Can Heironymus Merkin Ever Forget Mercy Humppe and Find True Happiness? | Anthony Newley | UK | 1969 | 106 minutes
All the world’s a stage and a bed for Anthony Newley’s alter-ego Heironymus Merkin. Emily Caulfield explores the truthiness of CHMEFMHAFTH and concludes it is a great time if you can tolerate the shameless hubris.
Is this a movie? Mockumentary? Vaudeville? It’s like Anthony Newley (writer-director-leading man) crammed everything he ever learned about filmmaking from Fellini, Benny Hill, Punch and Judy, and, I don’t know, Jaromil Jireš, into a supercan, shook it up, added some boobs and weird songs and Milton Berle in a devil costume, and out marches Can Heironymus Merkin Ever Forget Mercy Humppe and Find True Happiness? (henceforth: CHMEFMHAFTH), in its full bawdy, bad-tasting glory.
It’s not a failure, actually, though much maligned. The film: it’s clunky. It’s the exact cinematic depiction of taking such a giant bite of something that you discover you can’t properly chew. It’s a movie, but it’s the making of a movie, and then it’s neither. It’s artifice, but then Newley-Heironymus-Newley stops filming and demands absolute truthiness. It’s self-indulgence and it’s confession, a desperate attempt at immortality and a blithe, grinning, mea culpa. It doesn’t have an ending. But it’s fantastic.
I think its failures are merely the detritus of swinging for the fences, and why wouldn’t he? If Newley lacks anything, it’s modesty, and he’s in no danger of losing confidence.
In 1969, he was married to the painfully beautiful Joan Collins, who plays his sexy but long-suffering wife Polyester Poontang in CHMEFMHAFTH. He had been a child star and actor long before becoming a pop star and composer. He’d won a Grammy for 1963’s “What Kind of Fool Am I?” written for Sammy Davis Jr, and been nominated for a Tony for Stop the World – I Want to Get Off on Broadway the same year. When CHMEFMHAFTH rolled around, everyone shouted “career suicide!” in the theater (better than fire, though), but I believe it was both the newness of the fragmented, genre-bending form and the slightly-off way this Brit interpreted autobiography and New Wave tricks (not to mention the original X rating) that had everyone in a lather.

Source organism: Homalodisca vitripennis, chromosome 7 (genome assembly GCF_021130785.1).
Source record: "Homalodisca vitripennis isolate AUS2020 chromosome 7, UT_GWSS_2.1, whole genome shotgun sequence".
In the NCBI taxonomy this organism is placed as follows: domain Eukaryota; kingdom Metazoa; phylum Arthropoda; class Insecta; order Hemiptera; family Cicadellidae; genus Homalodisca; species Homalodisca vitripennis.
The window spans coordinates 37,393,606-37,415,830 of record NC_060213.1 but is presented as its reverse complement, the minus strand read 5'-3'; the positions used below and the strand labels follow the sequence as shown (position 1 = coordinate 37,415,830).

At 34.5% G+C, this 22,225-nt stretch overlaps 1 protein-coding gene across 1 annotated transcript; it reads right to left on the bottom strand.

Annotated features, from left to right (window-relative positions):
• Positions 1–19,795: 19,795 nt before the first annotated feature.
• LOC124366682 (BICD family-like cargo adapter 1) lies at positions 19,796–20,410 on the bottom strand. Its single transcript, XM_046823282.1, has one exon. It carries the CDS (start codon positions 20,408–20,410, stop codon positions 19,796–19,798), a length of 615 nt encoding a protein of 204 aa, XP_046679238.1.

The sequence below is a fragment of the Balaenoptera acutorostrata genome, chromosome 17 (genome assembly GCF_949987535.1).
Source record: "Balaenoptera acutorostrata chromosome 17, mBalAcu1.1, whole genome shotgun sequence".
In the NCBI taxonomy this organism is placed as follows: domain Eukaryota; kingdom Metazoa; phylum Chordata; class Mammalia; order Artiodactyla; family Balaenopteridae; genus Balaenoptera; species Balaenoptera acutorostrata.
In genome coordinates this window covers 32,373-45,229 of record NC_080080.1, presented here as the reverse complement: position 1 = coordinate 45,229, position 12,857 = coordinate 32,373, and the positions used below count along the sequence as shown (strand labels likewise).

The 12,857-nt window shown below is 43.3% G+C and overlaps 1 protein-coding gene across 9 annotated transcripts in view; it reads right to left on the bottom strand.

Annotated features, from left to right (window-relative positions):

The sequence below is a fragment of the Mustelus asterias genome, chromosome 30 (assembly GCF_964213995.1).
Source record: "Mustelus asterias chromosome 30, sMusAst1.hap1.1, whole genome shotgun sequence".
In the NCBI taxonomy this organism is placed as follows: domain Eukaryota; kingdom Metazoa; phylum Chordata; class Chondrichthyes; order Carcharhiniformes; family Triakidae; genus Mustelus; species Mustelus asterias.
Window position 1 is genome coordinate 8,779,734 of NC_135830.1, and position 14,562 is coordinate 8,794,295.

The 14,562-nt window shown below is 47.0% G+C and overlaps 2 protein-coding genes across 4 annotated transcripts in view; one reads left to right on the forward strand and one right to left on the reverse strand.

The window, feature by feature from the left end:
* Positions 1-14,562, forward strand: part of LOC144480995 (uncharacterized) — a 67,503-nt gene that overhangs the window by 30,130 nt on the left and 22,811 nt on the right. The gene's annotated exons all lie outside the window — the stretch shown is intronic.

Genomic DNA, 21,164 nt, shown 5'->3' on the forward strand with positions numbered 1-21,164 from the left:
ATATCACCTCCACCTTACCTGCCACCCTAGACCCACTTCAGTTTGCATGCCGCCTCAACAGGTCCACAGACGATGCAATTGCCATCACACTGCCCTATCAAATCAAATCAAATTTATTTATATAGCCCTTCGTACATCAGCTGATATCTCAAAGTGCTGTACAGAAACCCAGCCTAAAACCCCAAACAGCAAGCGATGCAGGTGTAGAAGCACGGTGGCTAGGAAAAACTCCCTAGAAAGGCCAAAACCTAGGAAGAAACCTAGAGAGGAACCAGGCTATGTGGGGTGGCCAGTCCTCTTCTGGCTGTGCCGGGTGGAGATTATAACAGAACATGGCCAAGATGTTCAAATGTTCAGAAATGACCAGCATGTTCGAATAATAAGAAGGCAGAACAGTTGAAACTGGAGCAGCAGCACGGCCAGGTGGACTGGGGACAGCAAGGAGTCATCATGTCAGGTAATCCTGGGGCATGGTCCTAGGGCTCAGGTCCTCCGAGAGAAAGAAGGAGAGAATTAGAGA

CHMEFMHAFTH is Heironymus’ life story, played out in front of his two small children and aged mother, as well as a film crew and a trio of irritating film critics. It begins surreally enough, on a deserted beach, where a museum of Heironymus’ life and things are amassed. We go back and forth in time and in fantasy, see his childhood as a limp puppet and his wicked blossoming under Goodtime Eddie Filth, played by Milton Berle (who’s, as ever, the consummate professional but dern it if his heart’s not in this one). We watch, helplessly, as Heironymus plows through scores of chicks and the occasional “exotic fruit.”
There’s a shotgun wedding to Filigree Fondle (Judy Cornwell), their bloodless breakup, and then, the main event: his lifelong struggle to forget the child temptress Mercy Humppe (1969 Playmate of the Year, Connie Kreski), and be happy with Poontang. Absurdism and self-examination to the point of effacement, almost.
Where does the artifice end and reality begin? And does it matter? Because when a story’s going nowhere (and isn’t that the cruel punchline to all life stories), it’s really best to buckle up and enjoy the ride.
On this ride there are many swoops and nauseating swirls: the Jodorowsky picaresque dips into rape territory and out again, sails on great puns and the odd, upsetting jokes of The Presence (played by the Toastmaster himself, George Jessel), and then careens around wide-angle sequences like Terry Gilliam telling a Werner Herzog story, sex sequences in golden wheat fields like New Wave meets the Pirelli Calendar, and then flops, ultimately, around everyone’s ears. It’s a great damn time, if you can stand it.